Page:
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Powerbook 150 Boot Disk and General Questions

Hi new member here, I have just recently aquired a powerbook 150, I have some questions about getting it going.
The first power adapter I bought from the States an ADP-17AB a ''low power'' supply from what I have read (maybe on this forum) specifically designed for the 150.
the difference being the input is 0.5A and the original adapter is 0.35A (how is it the low power one has a higher input amperage?) They both ouput 7.5V 2A.
I tried to power on the powerbook but nothing happened so I checked the supply. A strange thing happened when I was measuring the voltage of that supply, while the DC remained very low or zero, it was measuring an AC voltage output of about 30V. I hope for the few seconds I had it plugged into the powerbook it didn't damage anything.
I got another power supply, a UK one this time and measured it before trying on the powerbook, it measured 7.78V. so I plugged it in and the powerbook made a chime and the screen lit up, it tried to boot but from the hard drive, made a few clicking sounds and then gave the wonderful floppy disk with a question mark box.
So the display looks really good, when the contrast slider is all the way to the left there was a very faint horizontal line in the middle of the screen but it goes away at normal level.
I did have a chance to take out the tracking ball and clean the rollers while waiting for the new power supply.
I really don't want to open it up if I don't have to, so the first step is getting a boot/tools disk and trying to repair the drive. The next oldest apple computer I have is a G3 tower, is the easiest option to get a USB floppy drive and make the boot disk/tools disk from the G3?
If the hard drive is dead, it looks like they are quite rare to find, as the powerbook max hard disk size is 2 or 4GB? also would this work https://www.amazon.com/Syba-Compact-Adapter-Enclosure-SD-ADA45006/dp/B0036DDXUM/?th=1 . Any advice is much appreciated.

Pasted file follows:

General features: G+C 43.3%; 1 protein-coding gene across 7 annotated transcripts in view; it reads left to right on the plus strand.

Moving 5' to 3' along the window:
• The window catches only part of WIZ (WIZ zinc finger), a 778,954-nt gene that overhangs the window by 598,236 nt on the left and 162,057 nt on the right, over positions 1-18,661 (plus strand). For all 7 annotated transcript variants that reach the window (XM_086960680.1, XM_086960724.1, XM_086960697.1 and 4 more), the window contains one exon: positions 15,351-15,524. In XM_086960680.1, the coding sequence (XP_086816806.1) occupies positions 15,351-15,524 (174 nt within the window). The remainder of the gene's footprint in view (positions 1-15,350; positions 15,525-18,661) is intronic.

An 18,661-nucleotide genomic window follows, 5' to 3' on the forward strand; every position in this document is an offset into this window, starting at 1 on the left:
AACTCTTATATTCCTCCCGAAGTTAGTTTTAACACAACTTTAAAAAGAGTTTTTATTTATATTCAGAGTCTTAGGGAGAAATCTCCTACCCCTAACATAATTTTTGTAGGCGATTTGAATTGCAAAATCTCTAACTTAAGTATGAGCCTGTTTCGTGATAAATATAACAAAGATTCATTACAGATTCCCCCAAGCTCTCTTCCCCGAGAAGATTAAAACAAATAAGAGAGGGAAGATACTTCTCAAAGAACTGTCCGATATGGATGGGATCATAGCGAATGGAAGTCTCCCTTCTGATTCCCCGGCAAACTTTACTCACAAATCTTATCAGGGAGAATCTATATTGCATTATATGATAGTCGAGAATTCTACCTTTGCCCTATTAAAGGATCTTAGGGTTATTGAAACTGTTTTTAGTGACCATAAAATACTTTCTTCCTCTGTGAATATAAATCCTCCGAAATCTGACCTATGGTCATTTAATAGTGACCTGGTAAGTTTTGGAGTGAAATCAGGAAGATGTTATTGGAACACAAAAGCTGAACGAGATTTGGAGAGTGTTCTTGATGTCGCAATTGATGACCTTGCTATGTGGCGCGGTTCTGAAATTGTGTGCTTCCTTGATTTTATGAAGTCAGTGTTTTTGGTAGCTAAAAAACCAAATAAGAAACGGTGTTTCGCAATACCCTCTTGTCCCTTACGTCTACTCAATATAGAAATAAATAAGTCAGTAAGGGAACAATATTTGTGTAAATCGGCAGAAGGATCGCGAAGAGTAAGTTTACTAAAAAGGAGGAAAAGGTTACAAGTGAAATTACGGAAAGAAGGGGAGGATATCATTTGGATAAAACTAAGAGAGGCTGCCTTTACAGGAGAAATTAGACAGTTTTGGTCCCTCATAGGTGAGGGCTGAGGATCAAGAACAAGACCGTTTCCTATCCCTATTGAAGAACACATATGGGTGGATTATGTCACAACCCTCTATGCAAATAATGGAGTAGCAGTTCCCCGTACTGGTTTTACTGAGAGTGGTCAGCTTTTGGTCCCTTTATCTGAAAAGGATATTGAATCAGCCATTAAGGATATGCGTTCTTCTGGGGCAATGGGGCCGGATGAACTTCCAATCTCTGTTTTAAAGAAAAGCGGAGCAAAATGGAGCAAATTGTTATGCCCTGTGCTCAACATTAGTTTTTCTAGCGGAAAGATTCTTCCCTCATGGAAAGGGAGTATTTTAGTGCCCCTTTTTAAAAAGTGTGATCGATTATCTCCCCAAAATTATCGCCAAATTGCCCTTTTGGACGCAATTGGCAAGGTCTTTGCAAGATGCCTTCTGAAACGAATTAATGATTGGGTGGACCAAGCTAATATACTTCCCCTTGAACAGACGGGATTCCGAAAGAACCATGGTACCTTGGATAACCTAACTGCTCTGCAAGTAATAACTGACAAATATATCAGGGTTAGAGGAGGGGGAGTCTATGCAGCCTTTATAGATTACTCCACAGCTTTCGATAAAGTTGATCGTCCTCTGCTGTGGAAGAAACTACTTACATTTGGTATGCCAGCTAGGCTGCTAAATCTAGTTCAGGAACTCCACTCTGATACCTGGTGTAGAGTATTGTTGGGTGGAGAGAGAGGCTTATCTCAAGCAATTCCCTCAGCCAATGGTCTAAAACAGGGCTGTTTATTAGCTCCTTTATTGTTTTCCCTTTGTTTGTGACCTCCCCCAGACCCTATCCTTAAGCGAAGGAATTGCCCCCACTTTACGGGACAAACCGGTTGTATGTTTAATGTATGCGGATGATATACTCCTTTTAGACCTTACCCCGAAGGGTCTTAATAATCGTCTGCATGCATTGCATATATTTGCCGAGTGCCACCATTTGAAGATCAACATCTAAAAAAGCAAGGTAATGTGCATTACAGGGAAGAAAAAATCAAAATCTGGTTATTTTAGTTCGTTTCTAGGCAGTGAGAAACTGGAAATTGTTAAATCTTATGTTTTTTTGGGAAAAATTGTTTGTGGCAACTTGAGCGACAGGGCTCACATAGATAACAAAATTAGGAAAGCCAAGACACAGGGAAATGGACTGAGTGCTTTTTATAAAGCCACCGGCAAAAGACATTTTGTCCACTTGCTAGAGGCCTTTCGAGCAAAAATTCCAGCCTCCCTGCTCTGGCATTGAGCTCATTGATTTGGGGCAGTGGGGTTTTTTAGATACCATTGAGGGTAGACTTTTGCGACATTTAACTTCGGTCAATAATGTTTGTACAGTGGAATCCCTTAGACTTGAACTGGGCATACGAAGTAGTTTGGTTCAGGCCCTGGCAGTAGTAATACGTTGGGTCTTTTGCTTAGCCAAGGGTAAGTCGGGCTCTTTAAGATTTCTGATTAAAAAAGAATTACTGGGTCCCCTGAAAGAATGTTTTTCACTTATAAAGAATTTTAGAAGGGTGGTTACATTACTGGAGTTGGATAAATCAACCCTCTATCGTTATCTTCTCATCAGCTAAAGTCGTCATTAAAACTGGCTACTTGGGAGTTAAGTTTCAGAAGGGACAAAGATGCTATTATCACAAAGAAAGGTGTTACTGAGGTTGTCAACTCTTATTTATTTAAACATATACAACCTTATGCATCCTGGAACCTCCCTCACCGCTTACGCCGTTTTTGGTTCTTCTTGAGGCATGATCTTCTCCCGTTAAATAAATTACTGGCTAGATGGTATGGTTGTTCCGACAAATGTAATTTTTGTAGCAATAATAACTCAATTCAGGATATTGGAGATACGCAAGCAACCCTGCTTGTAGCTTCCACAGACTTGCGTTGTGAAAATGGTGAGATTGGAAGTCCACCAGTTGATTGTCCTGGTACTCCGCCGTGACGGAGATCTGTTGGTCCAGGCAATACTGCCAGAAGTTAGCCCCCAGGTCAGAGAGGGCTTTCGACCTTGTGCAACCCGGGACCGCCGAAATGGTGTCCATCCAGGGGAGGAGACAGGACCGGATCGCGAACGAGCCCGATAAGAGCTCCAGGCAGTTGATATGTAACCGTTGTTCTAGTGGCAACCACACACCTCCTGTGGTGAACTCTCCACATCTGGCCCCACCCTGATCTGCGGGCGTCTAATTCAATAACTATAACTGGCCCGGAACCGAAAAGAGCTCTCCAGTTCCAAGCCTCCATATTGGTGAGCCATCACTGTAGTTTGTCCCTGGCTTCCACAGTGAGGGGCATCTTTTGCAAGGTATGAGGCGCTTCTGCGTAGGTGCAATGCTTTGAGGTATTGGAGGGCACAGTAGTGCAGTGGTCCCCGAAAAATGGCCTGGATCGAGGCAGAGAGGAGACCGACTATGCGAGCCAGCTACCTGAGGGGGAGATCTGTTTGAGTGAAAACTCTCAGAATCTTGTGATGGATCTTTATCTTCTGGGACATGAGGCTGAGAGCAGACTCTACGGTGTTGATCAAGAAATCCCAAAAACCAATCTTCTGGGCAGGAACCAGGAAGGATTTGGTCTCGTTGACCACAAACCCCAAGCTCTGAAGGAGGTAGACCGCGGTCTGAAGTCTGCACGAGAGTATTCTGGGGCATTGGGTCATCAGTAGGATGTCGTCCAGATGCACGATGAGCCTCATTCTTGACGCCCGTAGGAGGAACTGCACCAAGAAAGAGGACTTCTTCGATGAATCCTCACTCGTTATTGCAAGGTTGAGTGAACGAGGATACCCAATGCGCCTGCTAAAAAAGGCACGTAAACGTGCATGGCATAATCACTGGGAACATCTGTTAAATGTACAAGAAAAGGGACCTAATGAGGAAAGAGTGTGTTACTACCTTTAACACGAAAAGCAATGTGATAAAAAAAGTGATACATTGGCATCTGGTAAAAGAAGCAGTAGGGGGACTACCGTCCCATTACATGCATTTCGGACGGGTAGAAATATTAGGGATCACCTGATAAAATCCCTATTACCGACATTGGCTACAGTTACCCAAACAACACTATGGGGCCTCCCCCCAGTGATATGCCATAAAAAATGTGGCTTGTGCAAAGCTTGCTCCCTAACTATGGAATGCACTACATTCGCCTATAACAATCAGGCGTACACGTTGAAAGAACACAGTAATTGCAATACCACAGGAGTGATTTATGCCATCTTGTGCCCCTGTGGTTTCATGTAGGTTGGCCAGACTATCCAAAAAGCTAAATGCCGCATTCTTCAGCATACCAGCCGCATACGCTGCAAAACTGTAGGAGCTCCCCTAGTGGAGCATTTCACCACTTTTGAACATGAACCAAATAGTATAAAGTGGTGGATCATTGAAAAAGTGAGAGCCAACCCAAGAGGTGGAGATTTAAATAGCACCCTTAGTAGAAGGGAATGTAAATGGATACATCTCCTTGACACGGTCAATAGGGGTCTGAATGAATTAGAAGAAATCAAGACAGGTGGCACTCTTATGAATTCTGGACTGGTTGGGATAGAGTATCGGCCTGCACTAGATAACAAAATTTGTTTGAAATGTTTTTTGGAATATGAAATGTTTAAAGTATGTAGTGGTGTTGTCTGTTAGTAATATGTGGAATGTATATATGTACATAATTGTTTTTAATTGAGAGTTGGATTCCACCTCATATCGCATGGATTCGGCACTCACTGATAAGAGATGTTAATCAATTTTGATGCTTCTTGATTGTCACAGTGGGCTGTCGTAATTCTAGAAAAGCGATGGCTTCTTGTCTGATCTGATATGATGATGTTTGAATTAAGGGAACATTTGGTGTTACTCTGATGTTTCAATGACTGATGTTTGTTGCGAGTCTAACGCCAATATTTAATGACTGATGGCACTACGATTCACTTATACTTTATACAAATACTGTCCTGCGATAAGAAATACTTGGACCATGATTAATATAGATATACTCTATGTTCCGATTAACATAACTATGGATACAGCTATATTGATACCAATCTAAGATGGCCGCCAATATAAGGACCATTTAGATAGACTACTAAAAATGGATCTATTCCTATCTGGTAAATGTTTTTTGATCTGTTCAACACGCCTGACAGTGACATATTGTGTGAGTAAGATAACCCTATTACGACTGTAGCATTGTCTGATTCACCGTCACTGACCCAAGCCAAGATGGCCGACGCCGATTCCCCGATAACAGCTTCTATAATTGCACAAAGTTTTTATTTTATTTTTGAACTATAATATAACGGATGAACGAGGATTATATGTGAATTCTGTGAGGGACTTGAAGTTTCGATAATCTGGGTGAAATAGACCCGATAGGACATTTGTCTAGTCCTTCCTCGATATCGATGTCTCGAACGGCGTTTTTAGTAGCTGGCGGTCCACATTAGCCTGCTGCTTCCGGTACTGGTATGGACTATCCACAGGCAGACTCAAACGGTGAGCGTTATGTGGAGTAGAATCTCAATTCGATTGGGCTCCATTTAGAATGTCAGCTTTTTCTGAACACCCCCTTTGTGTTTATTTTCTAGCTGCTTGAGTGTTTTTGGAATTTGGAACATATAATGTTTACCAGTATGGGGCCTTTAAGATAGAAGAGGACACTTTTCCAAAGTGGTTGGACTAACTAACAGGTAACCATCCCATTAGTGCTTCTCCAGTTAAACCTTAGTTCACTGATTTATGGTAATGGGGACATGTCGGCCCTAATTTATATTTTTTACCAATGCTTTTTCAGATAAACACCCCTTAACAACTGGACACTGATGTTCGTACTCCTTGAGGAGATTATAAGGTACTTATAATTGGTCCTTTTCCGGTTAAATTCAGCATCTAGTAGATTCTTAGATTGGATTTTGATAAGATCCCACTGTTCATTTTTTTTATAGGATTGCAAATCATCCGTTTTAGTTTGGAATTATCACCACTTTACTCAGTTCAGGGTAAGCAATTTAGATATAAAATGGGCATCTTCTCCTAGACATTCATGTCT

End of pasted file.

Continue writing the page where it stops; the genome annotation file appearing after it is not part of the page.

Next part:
Well-known member
Congrats on getting a 150!

Thing is though that nowadays, laptops from this time are very high maintenance. There are a few faults on the 150 that really need to be addressed in order to keep yours running. I've detailed them here on my website: https://www.macdat.net/macintosh/powerbook/100_series/150_home.html
Most important thing on that page though is to remove the PRAM battery! Your unit will be killed by battery leakage if you leave it in there any day now.

On the original hard drive: It's probably dead. Can you post a video of the sounds it makes on startup?

The 150 used Quantum brand hard drives, and these have a rubber bumper in them that goes sticky and causes the heads to stick. It's possible to fix this by opening the drive up and carefully tape over or replace this bumper. I failed with my drive though.

People have had luck with CF or SD card adapters in these things, but they can be a bear to format properly with the 150's utilities from what I hear. You'll want to format and set up the drive on your G3 for the best chance of getting it working. I can't give a whole lot more advice on that though as I'm currently running a 1GB spinning drive in mine.


Well-known member
Also: disregard the comment about the ELNA Long-Life PSU caps on the website. If you have one of the Low-Power labeled ones, yours won't have them as I've recently learned.


Well-known member
It's always going to be worthwhile getting a HDI-30 cable to provide access to SCSI peripherals. Then you can attach a standard SCSI external drive, and boot from it! First Boot from Floppy, system 7.1.1; then use Apple HD SC Setup to format the external HD and then install the full . Or for example, get a SCSI Zip drive from Ebay: the 68K drivers are certainly available.

I say this, because when I started with my PowerBook 1400 last December(ish), it had a 750MB HD, and no floppy drive, but I found I had a HDI to SCSI adapter and from there I was able to use my Zip drive and then PowerCD to start to get usable firmware onto it. Then I bought an SD drive adapter.

So... next thing. If @3lectr1cPPC is correct then it might be possible to recover enough of the HD to read the drivers from it. You can plug it into an IDE to USB adapter and then read it on a Linux machine using DD:

dd count=2048 if=/dev/TheNameOfTheDriveWhenYouPlugItInProbablySda1OrSda of=PowerBook150Drive.img

Which would copy the first 1MB of the drive to a file called PowerBook150Drive.img.

Finally, this thread might be useful:



Well-known member
IDE drives that old usually won't read on a USB adapter unfortunately.
If the bumper fix did work though, it wouldn't be a partial recovery, the drive would just work and boot.